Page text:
500 Hats

Of Dr. Seuss’ many memorable children’s stories, The 500 Hats of Bartholomew Cubbins falls somewhere behind The Cat in the Hat and ahead of On Beyond Zebra in its acclaim. The 500 Hats is a story of a king who demands that his subjects remove their hats in his presence. For Bartholomew, when his hat is removed, another mysteriously appears in its place. The king insists that Bartholomew remove this second hat, and yet another appears. This continues and each new hat becomes a bit fancier until finally, the 500th hat is replete with the grandeur of royalty, and Bartholomew graciously gives it to the king. In the analogy that follows, there is no one that plays the king character. Thank goodness.

I think of Seuss’ story every time a parent mentions with appreciation that our faculty ‘wear many hats,’ a comment I heard often during parent socials this fall. No one, of course, is demanding that any hats be removed. To the contrary, each hat is a celebrated one. Consider the building manager and the associate director of alumni relations that coach the boys’ interscholastic soccer team; the technology teacher who is also a seventh grade advisor; the after school teacher that teaches health and wellness; the third grade teacher who is also a  current parent, an alumna, a coach, a past board member, and a past associate; the visual arts teacher who runs our sustainability program and coaches the fencing team. Belmont Day is filled with educators who take great pride in each of their 500 hats.  

Wearing many hats is a critical element of independent school education, and comes with countless ancillary benefits. BDS is a place where we proudly affirm that ‘each teacher is every child’s teacher’ and ‘each child is every teacher’s student.’ A quick look out at Big Blue where business office staff are keeping an eye on the safety of students during recess or in the Erskine Library when any number of folks—administrators, the nurse, tech office staff, and more—are supervising Early Birds, helping students set up dominoes or design an intricate marble maze, provide evidence that a Belmont Day education is about much more than what happens within the walls of one grade’s classroom.

The story of our 500 hats is the story of a community where the values upheld by teachers and students in classrooms are held by everyone in the building, and where each of us will seize a learning opportunity no matter where or how it may manifest.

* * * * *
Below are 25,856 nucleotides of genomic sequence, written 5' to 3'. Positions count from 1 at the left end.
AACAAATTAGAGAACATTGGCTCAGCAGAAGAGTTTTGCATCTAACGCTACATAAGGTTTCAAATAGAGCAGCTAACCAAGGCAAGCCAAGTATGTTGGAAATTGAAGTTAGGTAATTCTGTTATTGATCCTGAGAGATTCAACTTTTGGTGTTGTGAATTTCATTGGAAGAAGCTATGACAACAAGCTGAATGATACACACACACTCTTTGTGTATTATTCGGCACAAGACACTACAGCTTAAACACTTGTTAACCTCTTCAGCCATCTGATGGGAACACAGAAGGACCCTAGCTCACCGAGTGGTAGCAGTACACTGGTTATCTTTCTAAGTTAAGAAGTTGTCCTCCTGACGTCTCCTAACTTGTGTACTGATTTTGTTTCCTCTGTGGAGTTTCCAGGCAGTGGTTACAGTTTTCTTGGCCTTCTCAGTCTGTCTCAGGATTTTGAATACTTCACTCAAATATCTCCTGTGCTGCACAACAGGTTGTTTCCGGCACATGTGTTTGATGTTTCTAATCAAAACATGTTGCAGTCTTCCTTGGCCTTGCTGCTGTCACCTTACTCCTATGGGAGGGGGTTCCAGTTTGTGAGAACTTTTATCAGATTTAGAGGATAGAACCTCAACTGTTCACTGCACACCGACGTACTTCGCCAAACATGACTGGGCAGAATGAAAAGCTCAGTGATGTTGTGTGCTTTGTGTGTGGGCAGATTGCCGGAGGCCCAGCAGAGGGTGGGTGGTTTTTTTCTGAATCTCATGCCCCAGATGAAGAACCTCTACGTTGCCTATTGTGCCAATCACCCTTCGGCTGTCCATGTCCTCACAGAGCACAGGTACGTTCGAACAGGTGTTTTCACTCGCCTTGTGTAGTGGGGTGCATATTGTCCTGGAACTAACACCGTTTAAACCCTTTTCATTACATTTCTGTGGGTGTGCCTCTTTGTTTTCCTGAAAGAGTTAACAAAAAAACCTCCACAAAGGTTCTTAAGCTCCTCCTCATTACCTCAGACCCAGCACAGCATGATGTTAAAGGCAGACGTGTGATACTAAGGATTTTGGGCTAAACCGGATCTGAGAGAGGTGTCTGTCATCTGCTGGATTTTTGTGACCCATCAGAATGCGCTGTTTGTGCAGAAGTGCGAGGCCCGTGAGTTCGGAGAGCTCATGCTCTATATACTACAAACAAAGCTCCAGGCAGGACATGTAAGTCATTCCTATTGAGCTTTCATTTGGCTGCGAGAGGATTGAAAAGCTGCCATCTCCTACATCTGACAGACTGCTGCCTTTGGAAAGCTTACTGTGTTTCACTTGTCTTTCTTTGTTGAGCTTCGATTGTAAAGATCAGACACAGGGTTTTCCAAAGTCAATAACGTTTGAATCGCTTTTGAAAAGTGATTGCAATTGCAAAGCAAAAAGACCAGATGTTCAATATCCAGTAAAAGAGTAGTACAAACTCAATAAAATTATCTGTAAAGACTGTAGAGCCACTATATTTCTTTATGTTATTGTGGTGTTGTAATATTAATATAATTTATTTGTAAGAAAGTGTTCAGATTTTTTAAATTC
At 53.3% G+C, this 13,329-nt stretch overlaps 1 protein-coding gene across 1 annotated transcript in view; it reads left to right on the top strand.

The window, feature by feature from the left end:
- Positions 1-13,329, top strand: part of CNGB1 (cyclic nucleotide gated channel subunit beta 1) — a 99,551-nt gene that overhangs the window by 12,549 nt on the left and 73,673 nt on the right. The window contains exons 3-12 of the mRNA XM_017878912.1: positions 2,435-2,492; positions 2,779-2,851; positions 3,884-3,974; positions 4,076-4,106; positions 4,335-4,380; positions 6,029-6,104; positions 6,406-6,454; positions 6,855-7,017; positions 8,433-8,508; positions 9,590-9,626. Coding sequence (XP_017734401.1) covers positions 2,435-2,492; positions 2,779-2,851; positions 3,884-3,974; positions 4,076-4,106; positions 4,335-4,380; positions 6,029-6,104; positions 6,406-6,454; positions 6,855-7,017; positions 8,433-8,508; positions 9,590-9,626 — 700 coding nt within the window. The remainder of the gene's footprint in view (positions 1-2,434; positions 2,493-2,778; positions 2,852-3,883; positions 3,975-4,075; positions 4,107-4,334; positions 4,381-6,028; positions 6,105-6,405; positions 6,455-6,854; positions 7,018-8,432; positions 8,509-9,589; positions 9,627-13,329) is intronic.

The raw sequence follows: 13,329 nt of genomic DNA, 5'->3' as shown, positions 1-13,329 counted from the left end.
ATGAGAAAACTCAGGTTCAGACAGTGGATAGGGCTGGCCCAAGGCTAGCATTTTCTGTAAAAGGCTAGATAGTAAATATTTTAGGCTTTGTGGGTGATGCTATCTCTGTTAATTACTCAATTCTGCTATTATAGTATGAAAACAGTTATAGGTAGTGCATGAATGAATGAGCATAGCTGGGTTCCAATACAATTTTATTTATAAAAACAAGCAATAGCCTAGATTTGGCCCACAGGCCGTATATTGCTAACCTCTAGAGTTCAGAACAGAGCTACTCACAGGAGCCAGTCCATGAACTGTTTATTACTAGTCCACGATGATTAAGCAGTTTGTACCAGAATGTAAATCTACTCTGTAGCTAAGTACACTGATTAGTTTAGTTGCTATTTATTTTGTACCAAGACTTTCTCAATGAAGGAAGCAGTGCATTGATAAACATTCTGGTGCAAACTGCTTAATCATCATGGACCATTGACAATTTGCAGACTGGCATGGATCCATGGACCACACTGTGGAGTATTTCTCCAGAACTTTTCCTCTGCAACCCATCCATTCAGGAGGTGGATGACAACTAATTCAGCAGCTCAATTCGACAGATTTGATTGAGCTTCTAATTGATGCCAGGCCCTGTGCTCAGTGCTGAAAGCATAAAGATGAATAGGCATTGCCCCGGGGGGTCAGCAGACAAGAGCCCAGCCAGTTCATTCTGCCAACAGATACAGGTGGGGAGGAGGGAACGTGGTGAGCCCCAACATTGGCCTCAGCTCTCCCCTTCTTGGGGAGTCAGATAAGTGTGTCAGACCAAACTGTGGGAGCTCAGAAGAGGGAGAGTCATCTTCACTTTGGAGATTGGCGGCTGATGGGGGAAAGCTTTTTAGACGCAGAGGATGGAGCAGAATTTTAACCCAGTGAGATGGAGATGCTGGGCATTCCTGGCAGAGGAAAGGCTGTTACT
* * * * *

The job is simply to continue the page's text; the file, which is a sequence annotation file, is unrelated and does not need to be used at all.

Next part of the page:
This culture presents itself in many ways at Belmont Day—from yearbook dedications to a buildings and grounds staff member and the school nurse that acknowledge their commitment to our students and community, to coaches who are also math or visual arts teachers that reinforce the values for our athletes and promote good sportsmanship on the fields and courts.

As conferences begin today and carry on into next week, I remind parents, as you sit down to hear about the progress and growth of your children, that you will be met by teachers with a distinct, nuanced, and highly informed understanding of their learning. The knowledge this faculty has is born of 500 hats, each one shaped by myriad interactions with students—lunch table conversations, observations of social relationships at recess, giving a comforting word when needed, or suggesting the perfect book. Just like Bartholomew, beneath each hat is a new, more refined and intricate one, a testament to their understanding of the children who are, each and every one, their students.

Have a great weekend, everyone.

Giving Thanks

On Tuesday, we will gather for our annual Thanksgiving assembly—an opportunity to express gratitude as a community.

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